UN, Aid NGOs Dismiss Biden Administration's Floating Pier for Gaza

A Military Sealift Command ro/ro conducts an offload at sea for a Joint Logistics Over the Shore (JLOTS) exercise (USN file image)

Published Mar 25, 2024 7:05 PM by The Maritime Executive

Aid agencies and UN officials have panned the Biden administration's plan to build a temporary pier in Gaza for emergency relief, arguing that trucking from Egypt would be more efficient - and that the same goods are already waiting on trucks at the border. 

“When I read about the pier, my reaction was: really?” Deepmala Mahla of CARE International told Devex. “First air drops, and now a floating pier, all when we have hundreds and thousands of [trucks with] food and other required material just miles away from the border, all ready to get in?”

According to Mohammed Abdel-Fadeil Shousha, governor of Egypt's North Sinai province, there are currently about 7,000 aid trucks waiting to transit an Israeli-operated checkpoint and enter Gaza from the south. The Israeli government has clamped down on aid truck transits for weeks, and it recently cut off all Northern Gaza access for UNRWA, the UN Palestinian aid agency. Israel accuses UNRWA of harboring members of terrorist group Hamas. 

UN Secretary-General Antonio Guterres has called on Israel to allow more aid into Gaza in order to head off an impending famine. 

"The only efficient and effective way to move heavy goods is by road. It requires an exponential increase in commercial goods," said Guterres on Sunday, speaking during a diplomatic trip to Cairo.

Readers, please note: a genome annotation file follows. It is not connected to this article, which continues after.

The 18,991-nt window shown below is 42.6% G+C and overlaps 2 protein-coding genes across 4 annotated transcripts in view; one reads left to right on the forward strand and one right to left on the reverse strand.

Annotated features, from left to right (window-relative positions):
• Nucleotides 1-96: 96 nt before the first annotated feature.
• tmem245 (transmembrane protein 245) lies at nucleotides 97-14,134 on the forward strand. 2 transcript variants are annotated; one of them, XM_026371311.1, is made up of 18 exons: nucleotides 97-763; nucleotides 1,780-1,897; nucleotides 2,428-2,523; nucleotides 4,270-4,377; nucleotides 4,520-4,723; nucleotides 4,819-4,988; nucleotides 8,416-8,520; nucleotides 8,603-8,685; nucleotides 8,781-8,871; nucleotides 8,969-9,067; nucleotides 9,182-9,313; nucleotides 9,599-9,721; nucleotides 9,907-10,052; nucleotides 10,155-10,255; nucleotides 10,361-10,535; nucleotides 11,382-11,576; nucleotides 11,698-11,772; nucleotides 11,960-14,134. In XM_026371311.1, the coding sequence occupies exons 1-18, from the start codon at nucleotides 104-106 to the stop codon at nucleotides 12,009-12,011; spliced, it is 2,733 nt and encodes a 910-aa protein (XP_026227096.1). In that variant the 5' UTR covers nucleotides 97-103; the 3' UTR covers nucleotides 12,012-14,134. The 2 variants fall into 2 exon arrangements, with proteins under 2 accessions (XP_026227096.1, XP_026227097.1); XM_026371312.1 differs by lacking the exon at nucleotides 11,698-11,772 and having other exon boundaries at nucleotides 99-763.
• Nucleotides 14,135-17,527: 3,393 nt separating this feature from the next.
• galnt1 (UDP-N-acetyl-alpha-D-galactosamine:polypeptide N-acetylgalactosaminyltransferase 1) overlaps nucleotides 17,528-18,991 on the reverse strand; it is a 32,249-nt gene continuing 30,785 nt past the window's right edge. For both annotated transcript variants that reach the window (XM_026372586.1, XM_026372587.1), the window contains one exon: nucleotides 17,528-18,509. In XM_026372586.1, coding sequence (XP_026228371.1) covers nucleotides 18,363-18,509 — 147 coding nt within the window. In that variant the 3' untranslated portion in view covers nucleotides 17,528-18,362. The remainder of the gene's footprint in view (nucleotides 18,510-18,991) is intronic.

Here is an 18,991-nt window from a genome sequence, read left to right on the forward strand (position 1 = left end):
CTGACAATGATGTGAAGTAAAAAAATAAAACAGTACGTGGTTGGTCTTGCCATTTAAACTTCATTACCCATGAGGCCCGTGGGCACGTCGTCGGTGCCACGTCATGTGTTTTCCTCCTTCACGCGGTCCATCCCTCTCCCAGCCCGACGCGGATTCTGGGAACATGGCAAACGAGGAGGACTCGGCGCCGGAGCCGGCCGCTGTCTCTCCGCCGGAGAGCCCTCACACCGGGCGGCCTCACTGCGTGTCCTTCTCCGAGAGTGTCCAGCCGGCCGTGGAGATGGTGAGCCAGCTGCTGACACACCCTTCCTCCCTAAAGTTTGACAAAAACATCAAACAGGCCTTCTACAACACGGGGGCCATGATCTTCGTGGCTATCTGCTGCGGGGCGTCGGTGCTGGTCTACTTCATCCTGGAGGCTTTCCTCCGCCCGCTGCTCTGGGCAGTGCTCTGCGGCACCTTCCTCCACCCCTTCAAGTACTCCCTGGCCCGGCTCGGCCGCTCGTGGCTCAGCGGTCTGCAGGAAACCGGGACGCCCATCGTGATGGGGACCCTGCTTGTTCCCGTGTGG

Maritime transport can move far heavier goods than road transport can, but the volume is dependent upon port infrastructure. Since Gaza lacks commercial seaport infrastructure within its own borders, and its borders are closed, the White House has organized a sealift effort to deliver aid via a novel maritime route. The U.S. Navy, U.S. Army and Military Sealift Command will install a floating causeway and a receiving platform for lightering off Gaza's coast. This Joint Logistics Over The Shore (JLOTS) operation is in motion and should be in place within 60 days. No American boots will touch the ground, the White House insists. The total cost has not been released.

Commercial port infrastructure is already available and could be utilized, aid advocates say, if Israel would allow final-mile trucking past the land border. The full-service container terminal at Port Said is just four hours from Gaza, and the small multipurpose port of Arish is less than an hour from the crossing - but both are on the wrong side of the border. 

"[The food crisis is] not due to the lack of supplies, and it’s not due to the lack of partners who want to bring them in," Mercy Corps VP of Policy Kate Phillips-Barrasso told Devex. "It’s entirely due to the conditions that have been set with the entry of aid in through those land crossings — some of which, I might add, would not be different than the aid that would enter through a maritime corridor."

The decision to limit truck crossings lies in part with Israeli Security Minister Itamar Ben Gvir. In public comments, Ben Gvir has advocated restricting food and medical aid deliveries to Gaza until after Hamas agrees to release its remaining Israeli hostages. In late February, after a failed truck convoy operation, he argued that allowing humanitarian aid to enter the Gaza Strip is "madness" until the last Israeli abductees are safely returned.